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Senior Associate Director of Athletics Patricia Henry will retire June 30, bringing her 40-year tenure to a close, Athletics Director Robert L. Scalise announced in an email to Harvard affiliates Tuesday.
Henry furthered the Athletic Department’s mission of “Education through Athletics and Building Community and Pride in Harvard,” according to Scalise. He added that she was a tireless advocate for Harvard athletes and promoted the department’s philosophy of offering “Athletics for All.”
“She has demonstrated the highest level of integrity and ethics, exercised sound judgement, exhibited respect for others, and embraced the spirit of gender equity in both opportunity for and treatment for all athletes,” he wrote.
Henry established the Harvard Radcliffe Foundation for women’s athletics in 1981, which advanced the programming and financial support of women’s athletics programs, according to Scalise. Her dedication to promoting opportunities for female athletes culminated in her efforts to bring the 2006 NCAA Women’s Basketball Final Four to Boston.
Henry played a key role in the design and construction of the Murr Center, which opened in 1988 and is currently home base for the Athletic Department’s operations.
Scalise wrote in his email that one of the most notable aspects of Henry’s career was her fierce dedication to the wellbeing of Harvard student athletes.
“Pat Henry during her exemplary career has been a strong supporter for student-athlete health and safety,” Brant Berkstresser, the associate director of athletics for student-athlete health and performance, wrote in an email to The Crimson.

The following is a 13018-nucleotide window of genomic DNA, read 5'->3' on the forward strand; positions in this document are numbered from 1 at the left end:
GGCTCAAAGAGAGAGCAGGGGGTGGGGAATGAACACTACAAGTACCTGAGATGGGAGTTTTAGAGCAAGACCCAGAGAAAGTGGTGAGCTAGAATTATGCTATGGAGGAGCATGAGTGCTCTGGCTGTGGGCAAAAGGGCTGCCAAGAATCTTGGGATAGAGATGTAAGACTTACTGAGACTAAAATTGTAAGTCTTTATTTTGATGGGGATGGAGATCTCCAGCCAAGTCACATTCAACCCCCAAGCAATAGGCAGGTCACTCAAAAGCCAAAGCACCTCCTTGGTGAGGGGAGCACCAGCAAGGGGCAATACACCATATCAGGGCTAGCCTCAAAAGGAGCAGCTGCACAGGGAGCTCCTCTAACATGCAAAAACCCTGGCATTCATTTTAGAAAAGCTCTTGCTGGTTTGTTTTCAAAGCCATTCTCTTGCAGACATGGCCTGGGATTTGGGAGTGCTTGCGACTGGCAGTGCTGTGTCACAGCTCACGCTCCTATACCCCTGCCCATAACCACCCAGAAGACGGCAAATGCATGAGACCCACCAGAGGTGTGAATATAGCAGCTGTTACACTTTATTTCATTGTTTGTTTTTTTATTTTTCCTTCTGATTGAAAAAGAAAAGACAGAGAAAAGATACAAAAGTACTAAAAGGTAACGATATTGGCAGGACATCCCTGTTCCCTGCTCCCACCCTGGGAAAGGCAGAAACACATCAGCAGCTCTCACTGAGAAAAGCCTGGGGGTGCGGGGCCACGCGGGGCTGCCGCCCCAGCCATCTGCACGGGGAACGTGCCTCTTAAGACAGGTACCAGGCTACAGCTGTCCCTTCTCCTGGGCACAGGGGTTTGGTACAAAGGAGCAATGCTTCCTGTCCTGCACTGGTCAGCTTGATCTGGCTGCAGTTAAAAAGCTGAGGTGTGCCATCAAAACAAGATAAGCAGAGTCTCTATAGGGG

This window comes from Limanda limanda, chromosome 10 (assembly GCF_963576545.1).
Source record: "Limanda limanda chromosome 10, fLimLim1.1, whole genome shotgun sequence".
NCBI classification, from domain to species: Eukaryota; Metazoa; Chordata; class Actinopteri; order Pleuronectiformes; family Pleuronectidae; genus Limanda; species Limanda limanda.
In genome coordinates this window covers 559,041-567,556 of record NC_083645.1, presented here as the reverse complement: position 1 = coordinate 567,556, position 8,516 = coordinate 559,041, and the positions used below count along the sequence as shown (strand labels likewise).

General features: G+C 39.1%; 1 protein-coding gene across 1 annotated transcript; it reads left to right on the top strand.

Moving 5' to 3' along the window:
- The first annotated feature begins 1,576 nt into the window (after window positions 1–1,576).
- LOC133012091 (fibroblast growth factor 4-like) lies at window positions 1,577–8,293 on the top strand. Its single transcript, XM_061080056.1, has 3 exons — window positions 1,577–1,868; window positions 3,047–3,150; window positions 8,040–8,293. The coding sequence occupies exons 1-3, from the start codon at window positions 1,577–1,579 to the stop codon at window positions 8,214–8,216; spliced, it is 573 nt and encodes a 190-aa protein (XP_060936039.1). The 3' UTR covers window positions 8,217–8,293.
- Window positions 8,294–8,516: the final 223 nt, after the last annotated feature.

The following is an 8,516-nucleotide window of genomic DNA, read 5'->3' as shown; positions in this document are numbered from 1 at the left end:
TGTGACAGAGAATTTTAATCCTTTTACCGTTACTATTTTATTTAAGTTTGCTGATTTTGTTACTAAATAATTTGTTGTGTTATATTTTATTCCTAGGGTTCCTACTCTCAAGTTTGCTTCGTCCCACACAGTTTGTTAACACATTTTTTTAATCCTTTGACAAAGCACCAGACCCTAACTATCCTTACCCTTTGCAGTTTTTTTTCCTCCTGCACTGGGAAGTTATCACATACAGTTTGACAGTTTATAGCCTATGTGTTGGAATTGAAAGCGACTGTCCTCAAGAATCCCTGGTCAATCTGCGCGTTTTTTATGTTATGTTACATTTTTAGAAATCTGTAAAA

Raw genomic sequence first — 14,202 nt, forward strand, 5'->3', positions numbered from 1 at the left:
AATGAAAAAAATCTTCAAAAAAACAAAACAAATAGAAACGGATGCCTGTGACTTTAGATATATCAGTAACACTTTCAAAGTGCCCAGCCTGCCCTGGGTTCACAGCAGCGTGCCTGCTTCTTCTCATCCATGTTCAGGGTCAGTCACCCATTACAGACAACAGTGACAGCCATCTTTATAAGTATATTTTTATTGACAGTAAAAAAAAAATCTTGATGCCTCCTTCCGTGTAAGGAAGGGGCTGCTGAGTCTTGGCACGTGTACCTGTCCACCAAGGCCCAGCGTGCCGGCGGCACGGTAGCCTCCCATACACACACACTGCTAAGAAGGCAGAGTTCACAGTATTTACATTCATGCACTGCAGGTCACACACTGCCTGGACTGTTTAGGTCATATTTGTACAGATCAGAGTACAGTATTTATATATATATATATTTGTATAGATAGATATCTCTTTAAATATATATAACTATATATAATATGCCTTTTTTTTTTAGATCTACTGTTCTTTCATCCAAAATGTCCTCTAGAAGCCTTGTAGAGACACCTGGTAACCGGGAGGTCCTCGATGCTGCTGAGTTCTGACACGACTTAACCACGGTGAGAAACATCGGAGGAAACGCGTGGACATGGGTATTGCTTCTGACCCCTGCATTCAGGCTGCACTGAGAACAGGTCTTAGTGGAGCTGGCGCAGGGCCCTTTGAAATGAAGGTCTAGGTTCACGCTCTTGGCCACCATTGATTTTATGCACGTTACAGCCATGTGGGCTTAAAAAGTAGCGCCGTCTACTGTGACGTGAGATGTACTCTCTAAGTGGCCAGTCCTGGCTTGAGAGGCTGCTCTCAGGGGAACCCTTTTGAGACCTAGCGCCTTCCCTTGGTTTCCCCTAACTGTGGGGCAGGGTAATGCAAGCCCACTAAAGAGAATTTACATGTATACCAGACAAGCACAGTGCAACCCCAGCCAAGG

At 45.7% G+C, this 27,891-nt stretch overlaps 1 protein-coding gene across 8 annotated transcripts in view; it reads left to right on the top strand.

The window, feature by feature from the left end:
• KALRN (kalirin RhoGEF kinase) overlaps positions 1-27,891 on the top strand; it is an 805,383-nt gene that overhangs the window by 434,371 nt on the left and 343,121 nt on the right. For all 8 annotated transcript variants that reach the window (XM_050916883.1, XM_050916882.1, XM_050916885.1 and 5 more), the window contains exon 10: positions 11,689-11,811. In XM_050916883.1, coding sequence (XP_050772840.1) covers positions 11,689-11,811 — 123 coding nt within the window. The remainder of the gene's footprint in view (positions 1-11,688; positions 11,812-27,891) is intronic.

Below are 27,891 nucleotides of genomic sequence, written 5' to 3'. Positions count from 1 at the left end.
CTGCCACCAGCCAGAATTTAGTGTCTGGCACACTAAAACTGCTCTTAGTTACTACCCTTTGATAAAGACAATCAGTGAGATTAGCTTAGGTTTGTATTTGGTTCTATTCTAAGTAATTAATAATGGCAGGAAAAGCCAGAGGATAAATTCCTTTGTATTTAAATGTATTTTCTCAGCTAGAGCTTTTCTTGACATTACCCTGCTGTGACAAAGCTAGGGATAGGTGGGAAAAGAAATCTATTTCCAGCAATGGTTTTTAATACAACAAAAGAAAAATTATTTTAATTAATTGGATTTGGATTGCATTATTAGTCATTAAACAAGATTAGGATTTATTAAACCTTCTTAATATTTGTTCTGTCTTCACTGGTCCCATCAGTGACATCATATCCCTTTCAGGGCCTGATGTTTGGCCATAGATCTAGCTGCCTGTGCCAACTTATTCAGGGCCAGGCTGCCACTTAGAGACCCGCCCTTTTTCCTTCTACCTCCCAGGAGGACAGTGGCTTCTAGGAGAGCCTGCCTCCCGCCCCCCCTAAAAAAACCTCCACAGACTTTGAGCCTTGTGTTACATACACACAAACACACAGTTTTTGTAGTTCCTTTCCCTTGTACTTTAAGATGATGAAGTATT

The Athletics Department has worked to promote student-athlete health this year, launching a collaboration with Harvard University Health Services’ Counseling and Mental Health Services. The program, entitled Crimson Mind and Body Program, focuses on mental health screening, education, and care through workshops for students and coaches. The initiative debuted at the beginning of fall 2018 in response to survey data collected over several athletic seasons.
Henry was integral to forming these sorts of strong collaborations, according to Berkstresser, who played a role in the creation and development of the Crimson Mind and Body Program.
“Under her guidance, the strong health-care model between the Harvard Athletics Sports Medicine Department and Harvard University Health Services is a model for other collegiate institutions to follow.”
Scalise noted Henry’s work extended well beyond Harvard. She served both on the United States Olympic Women’s Rowing Committee and the United States Olympic Committee Education Council, and she was the co-coordinator of the 1984 Olympic soccer matches held at Harvard Stadium.
—Staff writer Devin B. Srivastava can be reached at email@example.com.
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